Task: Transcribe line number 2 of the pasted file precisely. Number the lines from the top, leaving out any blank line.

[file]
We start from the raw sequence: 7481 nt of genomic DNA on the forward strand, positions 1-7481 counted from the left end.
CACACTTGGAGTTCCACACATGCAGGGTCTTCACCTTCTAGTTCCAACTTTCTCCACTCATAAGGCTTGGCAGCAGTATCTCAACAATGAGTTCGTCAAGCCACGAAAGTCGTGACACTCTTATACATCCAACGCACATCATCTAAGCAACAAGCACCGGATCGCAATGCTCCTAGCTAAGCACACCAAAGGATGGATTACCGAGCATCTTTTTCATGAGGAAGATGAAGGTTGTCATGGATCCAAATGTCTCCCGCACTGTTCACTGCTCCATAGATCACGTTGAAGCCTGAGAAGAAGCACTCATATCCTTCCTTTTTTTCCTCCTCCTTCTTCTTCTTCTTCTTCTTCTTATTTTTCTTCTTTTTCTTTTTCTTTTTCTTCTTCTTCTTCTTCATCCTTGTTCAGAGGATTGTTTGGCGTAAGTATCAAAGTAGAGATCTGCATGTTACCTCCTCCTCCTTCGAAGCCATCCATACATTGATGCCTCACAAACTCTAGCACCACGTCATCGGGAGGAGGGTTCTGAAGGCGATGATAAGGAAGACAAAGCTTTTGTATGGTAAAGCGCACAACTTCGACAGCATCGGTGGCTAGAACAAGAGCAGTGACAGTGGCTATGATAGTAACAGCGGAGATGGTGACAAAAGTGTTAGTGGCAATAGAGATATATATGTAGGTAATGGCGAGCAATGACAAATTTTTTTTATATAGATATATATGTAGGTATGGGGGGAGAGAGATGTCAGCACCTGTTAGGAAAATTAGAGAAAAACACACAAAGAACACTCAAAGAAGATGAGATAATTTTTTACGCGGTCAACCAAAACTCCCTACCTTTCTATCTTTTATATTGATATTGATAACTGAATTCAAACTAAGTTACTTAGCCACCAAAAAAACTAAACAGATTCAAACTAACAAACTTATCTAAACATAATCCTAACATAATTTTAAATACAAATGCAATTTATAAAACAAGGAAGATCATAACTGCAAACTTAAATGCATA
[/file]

CACACTTGGAGTTCCACACATGCAGGGTCTTCACCTTCTAGTTCCAACTTTCTCCACTCATAAGGCTTGGCAGCAGTATCTCAACAATGAGTTCGTCAAGCCACGAAAGTCGTGACACTCTTATACATCCAACGCACATCATCTAAGCAACAAGCACCGGATCGCAATGCTCCTAGCTAAGCACACCAAAGGATGGATTACCGAGCATCTTTTTCATGAGGAAGATGAAGGTTGTCATGGATCCAAATGTCTCCCGCACTGTTCACTGCTCCATAGATCACGTTGAAGCCTGAGAAGAAGCACTCATATCCTTCCTTTTTTTCCTCCTCCTTCTTCTTCTTCTTCTTCTTCTTATTTTTCTTCTTTTTCTTTTTCTTTTTCTTCTTCTTCTTCTTCATCCTTGTTCAGAGGATTGTTTGGCGTAAGTATCAAAGTAGAGATCTGCATGTTACCTCCTCCTCCTTCGAAGCCATCCATACATTGATGCCTCACAAACTCTAGCACCACGTCATCGGGAGGAGGGTTCTGAAGGCGATGATAAGGAAGACAAAGCTTTTGTATGGTAAAGCGCACAACTTCGACAGCATCGGTGGCTAGAACAAGAGCAGTGACAGTGGCTATGATAGTAACAGCGGAGATGGTGACAAAAGTGTTAGTGGCAATAGAGATATATATGTAGGTAATGGCGAGCAATGACAAATTTTTTTTATATAGATATATATGTAGGTATGGGGGGAGAGAGATGTCAGCACCTGTTAGGAAAATTAGAGAAAAACACACAAAGAACACTCAAAGAAGATGAGATAATTTTTTACGCGGTCAACCAAAACTCCCTACCTTTCTATCTTTTATATTGATATTGATAACTGAATTCAAACTAAGTTACTTAGCCACCAAAAAAACTAAACAGATTCAAACTAACAAACTTATCTAAACATAATCCTAACATAATTTTAAATACAAATGCAATTTATAAAACAAGGAAGATCATAACTGCAAACTTAAATGCATA